India, a country where screens are dominated by Bollywood, is fast shedding its skin when it comes to videos and consuming content. With its immense smartphone user base, it is expected to become the second largest video-viewing audience of500 Mn by 2020 from the current 250 Mn, according to EY.
This massive surge has been driven by a fall in mobile internet costs thanks to the entry of Reliance Jio and India now has the cheapest mobile data in the world per 1GB consumed at just $0.26 (INR 18.5) compared to global average of about $8.75 (INR 600)..
Today, India has more than 30 OTT players with new ones launching every other month.
Indian OTT market is set to grow to be $5 Bn by 2023, according to Boston Consulting Group, which pegged the current value of the segment at around $0.5 Bn. Although this trend has been catalysed by the entry of US companies such as YouTube, Netflix, and Amazon Prime Video, India has seen an explosion of homegrown content platforms such as Disney’s Hotstar, MX Player, Eros Now, Voot, Alt Balaji and ZEE5.
One of the earliest names from India in this space is Arre, which in a way was the first native creator that pioneered long-form original video content for digital audiences.
A Homegrown Player
Founded in 2015 by B. Sai Kumar, Ajay Chacko and Sanjay Ray Chaudhuri, Arre, which turned three last week, is led by Chacko, a television industry veteran and a former COO at Network18. Put simply, Arre is an open OTT platform which not only creates original video content distributed through its app and website, but also for other video streaming services including Netflix. Additionally, Chacko tells us Arre “is working with a one leading homegrown and a large international OTT platform.”
The Mumbai-based startup earns revenue through a mix of branded content, advertising and syndication to other platforms. Syndication is a key avenue for bottomline growth for Indian OTT players, especially in a tightly-contested market. The rise and penetration of international streaming services such as Netflix and Amazon Prime Video in India has meant that the Indian players such as Arre are not just making original content but also acting as feeders to this growth.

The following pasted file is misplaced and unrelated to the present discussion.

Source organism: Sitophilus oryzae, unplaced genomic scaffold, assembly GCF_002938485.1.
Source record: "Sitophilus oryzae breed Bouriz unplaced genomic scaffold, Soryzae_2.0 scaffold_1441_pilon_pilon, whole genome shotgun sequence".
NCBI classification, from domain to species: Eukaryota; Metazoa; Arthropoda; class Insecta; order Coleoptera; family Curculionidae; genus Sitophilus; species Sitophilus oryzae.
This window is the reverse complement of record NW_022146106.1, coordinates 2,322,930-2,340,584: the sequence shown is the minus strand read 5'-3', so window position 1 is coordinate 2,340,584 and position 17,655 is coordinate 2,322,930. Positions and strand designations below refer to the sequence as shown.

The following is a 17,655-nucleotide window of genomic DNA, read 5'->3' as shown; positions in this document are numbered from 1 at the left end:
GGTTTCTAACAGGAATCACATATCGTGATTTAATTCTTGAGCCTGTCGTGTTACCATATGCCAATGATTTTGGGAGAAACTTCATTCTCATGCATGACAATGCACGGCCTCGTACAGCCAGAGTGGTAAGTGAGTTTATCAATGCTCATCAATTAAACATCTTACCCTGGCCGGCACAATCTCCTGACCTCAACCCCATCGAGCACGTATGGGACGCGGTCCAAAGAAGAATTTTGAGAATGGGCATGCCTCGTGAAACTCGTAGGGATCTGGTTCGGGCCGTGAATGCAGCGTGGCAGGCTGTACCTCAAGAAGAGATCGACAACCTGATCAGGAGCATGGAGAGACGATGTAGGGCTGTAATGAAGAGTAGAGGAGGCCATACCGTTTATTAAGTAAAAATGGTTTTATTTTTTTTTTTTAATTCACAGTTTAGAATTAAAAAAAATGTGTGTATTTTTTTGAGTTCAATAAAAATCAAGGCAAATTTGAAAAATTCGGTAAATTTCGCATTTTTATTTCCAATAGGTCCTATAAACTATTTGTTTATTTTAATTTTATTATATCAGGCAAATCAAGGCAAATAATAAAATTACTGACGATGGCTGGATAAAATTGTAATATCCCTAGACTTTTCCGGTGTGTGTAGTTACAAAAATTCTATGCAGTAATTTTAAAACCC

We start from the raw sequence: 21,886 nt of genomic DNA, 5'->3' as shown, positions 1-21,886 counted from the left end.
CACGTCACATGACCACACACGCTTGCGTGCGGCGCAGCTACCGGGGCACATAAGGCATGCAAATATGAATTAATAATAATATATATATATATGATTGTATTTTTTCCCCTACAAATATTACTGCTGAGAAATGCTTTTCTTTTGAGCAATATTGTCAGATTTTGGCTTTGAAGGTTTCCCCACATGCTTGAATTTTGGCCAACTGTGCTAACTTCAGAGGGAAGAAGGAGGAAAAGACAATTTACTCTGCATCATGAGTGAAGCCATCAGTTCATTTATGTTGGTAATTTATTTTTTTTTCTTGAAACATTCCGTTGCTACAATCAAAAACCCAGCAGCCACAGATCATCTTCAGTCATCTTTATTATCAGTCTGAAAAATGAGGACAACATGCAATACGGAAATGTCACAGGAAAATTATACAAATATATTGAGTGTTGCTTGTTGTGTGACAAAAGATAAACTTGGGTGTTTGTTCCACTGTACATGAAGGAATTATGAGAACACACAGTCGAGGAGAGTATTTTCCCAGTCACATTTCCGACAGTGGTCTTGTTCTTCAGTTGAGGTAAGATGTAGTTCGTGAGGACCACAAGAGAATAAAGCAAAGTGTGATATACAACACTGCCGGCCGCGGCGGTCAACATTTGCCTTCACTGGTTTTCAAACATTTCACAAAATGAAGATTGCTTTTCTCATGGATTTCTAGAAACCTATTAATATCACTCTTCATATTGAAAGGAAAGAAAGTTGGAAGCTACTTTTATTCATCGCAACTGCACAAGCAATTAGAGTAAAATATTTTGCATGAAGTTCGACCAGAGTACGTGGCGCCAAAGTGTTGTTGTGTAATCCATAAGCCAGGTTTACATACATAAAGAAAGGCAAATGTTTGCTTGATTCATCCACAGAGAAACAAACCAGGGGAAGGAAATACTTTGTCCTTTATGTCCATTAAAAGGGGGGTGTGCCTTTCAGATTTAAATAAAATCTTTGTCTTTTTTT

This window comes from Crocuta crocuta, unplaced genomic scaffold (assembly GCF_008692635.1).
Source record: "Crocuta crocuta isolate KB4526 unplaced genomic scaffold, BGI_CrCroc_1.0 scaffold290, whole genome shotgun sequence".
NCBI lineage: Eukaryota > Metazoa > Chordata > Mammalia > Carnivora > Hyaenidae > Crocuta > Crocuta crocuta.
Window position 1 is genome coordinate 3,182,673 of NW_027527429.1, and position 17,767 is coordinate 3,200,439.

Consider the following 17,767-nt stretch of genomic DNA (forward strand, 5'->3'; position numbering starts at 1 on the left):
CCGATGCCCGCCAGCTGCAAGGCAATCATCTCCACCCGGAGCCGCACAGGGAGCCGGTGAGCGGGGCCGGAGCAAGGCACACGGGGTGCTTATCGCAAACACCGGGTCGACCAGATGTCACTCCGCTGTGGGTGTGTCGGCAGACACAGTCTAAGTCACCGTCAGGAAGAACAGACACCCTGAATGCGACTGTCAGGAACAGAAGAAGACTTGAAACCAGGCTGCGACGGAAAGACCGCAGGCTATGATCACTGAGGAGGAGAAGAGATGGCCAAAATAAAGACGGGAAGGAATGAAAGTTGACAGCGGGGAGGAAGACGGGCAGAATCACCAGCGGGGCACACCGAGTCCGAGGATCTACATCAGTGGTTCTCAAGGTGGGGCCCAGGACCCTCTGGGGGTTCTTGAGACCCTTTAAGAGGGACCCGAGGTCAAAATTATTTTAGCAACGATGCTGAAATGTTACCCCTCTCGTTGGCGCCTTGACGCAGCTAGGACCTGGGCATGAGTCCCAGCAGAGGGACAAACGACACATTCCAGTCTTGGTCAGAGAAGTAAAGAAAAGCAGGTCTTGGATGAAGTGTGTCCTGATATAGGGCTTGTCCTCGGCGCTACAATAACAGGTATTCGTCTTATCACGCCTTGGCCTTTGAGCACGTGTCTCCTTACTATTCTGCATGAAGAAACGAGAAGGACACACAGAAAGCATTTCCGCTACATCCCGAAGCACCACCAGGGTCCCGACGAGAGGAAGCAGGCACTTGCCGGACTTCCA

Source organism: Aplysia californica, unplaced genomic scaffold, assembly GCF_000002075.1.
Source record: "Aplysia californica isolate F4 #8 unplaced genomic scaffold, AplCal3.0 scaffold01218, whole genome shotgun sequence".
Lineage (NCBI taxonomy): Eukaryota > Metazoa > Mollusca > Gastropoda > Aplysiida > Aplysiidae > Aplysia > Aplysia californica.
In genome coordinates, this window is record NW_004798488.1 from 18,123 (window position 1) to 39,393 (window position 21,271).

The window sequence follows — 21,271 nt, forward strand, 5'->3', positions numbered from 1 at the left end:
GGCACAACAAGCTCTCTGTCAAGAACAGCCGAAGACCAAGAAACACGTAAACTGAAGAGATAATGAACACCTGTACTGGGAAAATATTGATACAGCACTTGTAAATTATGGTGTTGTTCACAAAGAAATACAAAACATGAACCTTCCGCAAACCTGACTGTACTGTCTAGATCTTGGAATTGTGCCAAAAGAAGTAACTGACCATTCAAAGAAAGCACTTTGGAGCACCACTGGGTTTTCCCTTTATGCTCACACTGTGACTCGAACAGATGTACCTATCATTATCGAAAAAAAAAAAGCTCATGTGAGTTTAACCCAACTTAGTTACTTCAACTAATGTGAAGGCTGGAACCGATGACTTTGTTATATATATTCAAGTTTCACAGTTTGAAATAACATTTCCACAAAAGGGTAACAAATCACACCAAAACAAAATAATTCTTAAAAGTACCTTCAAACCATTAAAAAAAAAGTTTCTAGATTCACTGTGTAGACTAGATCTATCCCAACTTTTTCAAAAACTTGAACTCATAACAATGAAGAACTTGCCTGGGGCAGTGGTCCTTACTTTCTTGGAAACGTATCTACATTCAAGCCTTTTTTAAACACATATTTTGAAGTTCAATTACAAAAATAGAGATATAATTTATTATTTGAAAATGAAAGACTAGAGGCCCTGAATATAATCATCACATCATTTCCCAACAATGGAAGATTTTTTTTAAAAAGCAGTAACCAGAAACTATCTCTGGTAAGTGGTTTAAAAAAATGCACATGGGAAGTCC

Arre Studio, a dedicated wing within the company, creates large format shows and mini-series for leading OTT platforms in India. Launched last August, it’s helmed by filmmaker Harsh Dave, who has produced Indian TV shows such as Uttaran, Tumhari Disha and Rakhi, and worked on international feature films such as The Other End of the Line, Basmati Blues, and The Man Who Knew Infinity along with Sanjay Ray Chaudhuri and Sharan Saikumar.
“The studio has been a very natural extension for us. Way back in 2015-16, we decided to solely focus on doing original content,” Chacko said.
When he says ‘way back’, it is not to highlight the passage of time, but the shift in the segment and the OTT landscape in India. So, let’s take a look at what it was like back then.
2016 – India Moves Beyond YouTube
Chacko says the decision to launch Arre came at a time when people didn’t really know what original content meant. He adds that people confused short form content, which was exploding on Youtube, with digital content.
“It was early on that we realised that buzzwords like snacky, short-form, viral have lost much of their meaning and the real test is engagement, watch time, and completion rates of articles and videos,” says Chacko.
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Chacko saw that the core consumption driver for OTT would be original content and started synergising Arre’s resources accordingly and at the same time also invested into its existing and new franchises whether it was video or audio.
It was great timing on Arre’s part as Netflix began ramping up its content in India faster than anywhere else in the world; it is set to release nine original series this year. Amazon Prime has announced 18 original shows for India, making it Amazon’s biggest market in terms of original content outside the US.
Today India’s leading streaming service Star India’s (now Disney) Hotstar has also invested millions in original content thanks to its deep pockets, along with the likes of ZEE5, Voot, Alt Balaji and Eros Now. The boom in original content is validation for the need for Arre Studio.
“Long-form original storytelling is going to see a lot of investment and we had created 6-7 franchises which were sort of the first of its kind in India like ‘A.I.SHA’ was the first Indian sci-fi thriller in the digital space and when ‘regender’ (which explores the relationship between genders in today’s day and age), launched there was no digital reality series until then,” says Chacko.
More Roads To Monetisation
Besides producing shows for other platforms through Arre Studio, Arre makes its money through branded content or ad-funded programming, and through licensing or syndication deals.
Branded or Ad-funded Content
Like many other content creators, Arre engages brands to get seamless promotions or product or messaging placements in its shows. Its shows A.I.SHA, Official Chukyagiri and Official CEOgiri have seen brands such as Gillette, Dabur, Palo Alto Networks, Microsoft and more integrated in the storyline.